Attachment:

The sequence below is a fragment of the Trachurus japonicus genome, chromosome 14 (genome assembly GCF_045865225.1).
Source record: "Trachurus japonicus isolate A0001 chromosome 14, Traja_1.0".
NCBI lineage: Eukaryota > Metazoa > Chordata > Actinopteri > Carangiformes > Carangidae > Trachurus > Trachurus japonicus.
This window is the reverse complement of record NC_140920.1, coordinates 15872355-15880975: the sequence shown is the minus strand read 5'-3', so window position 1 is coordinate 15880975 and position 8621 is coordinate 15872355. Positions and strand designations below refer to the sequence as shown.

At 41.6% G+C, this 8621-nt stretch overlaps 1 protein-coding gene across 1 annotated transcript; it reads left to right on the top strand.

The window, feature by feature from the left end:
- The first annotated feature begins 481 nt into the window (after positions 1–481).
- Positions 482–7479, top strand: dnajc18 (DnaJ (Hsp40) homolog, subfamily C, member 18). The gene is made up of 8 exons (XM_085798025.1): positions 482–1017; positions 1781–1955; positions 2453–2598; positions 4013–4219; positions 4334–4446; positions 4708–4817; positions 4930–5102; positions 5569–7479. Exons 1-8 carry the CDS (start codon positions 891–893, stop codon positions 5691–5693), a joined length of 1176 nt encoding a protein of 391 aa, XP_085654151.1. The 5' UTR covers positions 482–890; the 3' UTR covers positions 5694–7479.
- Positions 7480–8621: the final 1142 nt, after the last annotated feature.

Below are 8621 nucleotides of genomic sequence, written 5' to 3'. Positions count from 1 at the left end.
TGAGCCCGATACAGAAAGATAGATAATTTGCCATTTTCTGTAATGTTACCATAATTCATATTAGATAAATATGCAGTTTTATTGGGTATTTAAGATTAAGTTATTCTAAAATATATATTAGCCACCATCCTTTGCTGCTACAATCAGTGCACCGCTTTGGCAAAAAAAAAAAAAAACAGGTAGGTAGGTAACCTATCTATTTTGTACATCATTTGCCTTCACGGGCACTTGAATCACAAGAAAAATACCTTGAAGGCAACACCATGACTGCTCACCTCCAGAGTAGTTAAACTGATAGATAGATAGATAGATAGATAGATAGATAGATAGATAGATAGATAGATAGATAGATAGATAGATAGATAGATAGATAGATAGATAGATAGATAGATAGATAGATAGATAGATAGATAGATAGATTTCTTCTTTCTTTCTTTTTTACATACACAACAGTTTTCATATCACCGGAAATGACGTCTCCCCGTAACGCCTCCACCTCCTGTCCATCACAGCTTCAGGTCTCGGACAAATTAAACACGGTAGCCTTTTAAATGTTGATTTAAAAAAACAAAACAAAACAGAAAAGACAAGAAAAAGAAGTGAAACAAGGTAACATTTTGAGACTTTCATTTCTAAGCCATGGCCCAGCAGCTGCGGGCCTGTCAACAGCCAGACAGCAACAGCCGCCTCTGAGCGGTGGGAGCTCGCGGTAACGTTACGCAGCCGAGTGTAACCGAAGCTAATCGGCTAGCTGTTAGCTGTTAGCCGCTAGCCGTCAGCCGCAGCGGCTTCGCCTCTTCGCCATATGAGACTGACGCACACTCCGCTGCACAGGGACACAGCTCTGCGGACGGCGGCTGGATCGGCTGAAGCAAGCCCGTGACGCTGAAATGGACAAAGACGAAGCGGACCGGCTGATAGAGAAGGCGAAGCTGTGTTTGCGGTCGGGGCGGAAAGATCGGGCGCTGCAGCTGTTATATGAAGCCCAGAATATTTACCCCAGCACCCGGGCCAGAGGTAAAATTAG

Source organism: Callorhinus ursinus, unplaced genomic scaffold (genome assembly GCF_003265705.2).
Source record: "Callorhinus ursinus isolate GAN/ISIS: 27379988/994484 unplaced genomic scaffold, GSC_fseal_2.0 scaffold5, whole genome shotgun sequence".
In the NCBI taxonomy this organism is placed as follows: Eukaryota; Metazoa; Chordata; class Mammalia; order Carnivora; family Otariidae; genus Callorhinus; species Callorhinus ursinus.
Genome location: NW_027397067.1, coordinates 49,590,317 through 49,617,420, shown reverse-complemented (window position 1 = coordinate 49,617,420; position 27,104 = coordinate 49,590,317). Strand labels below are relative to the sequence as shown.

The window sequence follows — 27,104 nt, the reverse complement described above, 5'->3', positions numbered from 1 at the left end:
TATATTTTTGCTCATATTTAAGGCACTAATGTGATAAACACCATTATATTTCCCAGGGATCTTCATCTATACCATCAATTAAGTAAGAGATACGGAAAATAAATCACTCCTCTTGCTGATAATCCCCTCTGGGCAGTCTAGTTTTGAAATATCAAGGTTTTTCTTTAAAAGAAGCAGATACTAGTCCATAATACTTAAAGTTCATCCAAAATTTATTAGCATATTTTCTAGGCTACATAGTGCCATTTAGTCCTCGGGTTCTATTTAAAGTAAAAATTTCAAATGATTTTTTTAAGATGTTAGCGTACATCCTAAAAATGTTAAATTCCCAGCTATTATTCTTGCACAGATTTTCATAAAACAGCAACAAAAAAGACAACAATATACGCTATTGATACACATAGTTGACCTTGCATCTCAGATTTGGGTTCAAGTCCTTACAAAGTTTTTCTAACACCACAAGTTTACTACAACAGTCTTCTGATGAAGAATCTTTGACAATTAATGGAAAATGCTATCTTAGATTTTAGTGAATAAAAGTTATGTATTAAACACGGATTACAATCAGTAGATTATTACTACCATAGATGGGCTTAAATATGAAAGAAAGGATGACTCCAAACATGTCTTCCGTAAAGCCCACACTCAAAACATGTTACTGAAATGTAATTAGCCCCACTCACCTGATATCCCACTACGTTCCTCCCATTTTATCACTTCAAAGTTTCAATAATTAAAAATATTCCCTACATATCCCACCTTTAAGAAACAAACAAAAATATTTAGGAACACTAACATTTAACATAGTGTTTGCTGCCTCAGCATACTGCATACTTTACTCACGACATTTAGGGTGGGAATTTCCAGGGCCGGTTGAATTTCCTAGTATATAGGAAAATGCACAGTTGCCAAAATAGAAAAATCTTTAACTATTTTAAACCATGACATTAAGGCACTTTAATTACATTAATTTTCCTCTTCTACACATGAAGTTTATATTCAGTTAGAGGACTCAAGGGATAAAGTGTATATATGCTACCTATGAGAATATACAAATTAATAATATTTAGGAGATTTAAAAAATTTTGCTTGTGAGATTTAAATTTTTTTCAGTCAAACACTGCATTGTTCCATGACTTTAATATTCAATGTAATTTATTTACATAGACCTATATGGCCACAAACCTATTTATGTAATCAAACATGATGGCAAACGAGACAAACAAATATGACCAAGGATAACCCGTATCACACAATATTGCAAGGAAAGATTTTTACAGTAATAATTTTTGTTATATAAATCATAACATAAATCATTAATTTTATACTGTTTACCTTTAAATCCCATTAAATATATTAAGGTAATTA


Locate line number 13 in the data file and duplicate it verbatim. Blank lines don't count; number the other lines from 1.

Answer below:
Source record: "Callorhinus ursinus isolate GAN/ISIS: 27379988/994484 unplaced genomic scaffold, GSC_fseal_2.0 scaffold5, whole genome shotgun sequence".